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Fitness tech companies, particularly Fitbit and Garmin, want to monitor the level of oxygen in your blood. It’s a metric that could help spot signs of sleep apnea and other breathing-related problems, so companies have been scrambling to perfect their SpO2 sensors and incorporate this data into their ecosystems in a meaningful way.
Fitbit still hasn’t activated its SpO2 monitors in its wearables (although that feature should roll out in beta in November), but Garmin has. Its newest fitness tracker, the $129 Vivosmart 4, includes an SpO2 monitor and measures Body Battery, which lets you know when you should plan your next intense workout session and when you should take a rest day.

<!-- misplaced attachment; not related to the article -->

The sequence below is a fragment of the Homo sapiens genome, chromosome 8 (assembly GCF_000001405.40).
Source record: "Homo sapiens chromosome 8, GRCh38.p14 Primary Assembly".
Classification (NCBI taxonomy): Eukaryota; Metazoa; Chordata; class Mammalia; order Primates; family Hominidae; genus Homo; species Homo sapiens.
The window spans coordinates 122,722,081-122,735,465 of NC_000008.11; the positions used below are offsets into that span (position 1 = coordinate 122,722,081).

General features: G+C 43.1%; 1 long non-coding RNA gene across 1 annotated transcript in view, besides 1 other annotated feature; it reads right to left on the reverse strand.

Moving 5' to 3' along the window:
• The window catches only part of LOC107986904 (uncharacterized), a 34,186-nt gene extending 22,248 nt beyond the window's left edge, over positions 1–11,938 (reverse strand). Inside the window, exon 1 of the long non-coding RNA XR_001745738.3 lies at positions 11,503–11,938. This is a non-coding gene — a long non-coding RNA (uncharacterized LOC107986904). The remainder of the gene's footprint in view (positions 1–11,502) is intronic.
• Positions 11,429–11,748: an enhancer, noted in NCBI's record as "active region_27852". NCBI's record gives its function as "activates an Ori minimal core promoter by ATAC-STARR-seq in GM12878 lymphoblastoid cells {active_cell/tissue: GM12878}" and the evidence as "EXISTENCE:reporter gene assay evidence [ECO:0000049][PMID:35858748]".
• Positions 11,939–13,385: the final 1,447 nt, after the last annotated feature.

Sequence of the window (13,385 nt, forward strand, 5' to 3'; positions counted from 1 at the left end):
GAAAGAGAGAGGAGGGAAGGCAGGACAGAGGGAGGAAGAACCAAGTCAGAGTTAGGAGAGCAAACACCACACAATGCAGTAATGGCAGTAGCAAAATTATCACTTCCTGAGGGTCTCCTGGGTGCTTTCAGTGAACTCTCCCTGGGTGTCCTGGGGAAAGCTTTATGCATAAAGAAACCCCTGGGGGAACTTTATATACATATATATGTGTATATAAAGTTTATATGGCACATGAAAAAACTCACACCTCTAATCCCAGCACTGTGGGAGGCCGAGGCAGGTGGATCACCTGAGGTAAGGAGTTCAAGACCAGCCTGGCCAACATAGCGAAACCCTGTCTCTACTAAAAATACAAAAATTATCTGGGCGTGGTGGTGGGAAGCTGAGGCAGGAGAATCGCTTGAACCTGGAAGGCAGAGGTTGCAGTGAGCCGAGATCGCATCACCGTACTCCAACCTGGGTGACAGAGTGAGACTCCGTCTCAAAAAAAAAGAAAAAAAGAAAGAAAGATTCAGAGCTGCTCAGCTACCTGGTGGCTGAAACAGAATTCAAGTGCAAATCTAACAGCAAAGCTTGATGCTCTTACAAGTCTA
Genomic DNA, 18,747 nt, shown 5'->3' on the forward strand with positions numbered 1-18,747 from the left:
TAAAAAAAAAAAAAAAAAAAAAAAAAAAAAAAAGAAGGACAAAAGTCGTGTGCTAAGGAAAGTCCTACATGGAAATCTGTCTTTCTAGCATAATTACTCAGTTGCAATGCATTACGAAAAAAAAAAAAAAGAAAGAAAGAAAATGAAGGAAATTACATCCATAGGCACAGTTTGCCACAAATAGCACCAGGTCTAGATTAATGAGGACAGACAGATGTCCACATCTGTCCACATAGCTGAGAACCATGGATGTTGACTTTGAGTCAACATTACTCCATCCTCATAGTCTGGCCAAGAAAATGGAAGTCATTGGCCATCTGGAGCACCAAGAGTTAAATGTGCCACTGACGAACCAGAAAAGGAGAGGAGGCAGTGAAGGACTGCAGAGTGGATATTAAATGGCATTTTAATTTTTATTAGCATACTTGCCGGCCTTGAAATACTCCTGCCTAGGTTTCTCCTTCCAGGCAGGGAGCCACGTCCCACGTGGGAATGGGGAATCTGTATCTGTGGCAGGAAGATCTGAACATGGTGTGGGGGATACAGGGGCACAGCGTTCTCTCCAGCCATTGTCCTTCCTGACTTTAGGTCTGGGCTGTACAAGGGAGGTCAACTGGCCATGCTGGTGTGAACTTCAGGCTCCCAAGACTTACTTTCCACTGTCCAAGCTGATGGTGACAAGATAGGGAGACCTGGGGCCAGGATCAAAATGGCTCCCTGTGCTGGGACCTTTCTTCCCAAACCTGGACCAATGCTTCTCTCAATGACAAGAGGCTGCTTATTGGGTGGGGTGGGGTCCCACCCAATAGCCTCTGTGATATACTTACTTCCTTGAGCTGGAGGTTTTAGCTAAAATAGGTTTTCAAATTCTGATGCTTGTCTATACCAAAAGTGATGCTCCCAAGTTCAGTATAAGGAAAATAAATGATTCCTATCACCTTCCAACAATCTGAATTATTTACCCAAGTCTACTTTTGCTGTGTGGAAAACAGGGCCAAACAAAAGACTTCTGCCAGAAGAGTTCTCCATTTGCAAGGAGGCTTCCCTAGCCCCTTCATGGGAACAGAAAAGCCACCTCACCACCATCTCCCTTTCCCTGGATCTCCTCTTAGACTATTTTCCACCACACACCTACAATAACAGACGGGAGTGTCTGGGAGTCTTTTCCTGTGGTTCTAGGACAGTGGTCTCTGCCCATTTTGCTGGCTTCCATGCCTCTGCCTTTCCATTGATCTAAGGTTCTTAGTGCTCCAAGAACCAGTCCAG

Those two features, in addition to an all-new design and an affordable price, attempt to push the Vivosmart 4 above the rest of the fitness tracker crowd. As we saw with Fitbit’s Charge 3, trackers have fallen into a boredom trap as of late, so companies are trying to find unique ways to capture the attention of potential customers who aren’t fully sold on smartwatches. While Garmin achieves a certain level of differentiation with the Vivosmart 4, it’s unlikely that everyone who prefers fitness bands to smartwatches will gravitate toward this device.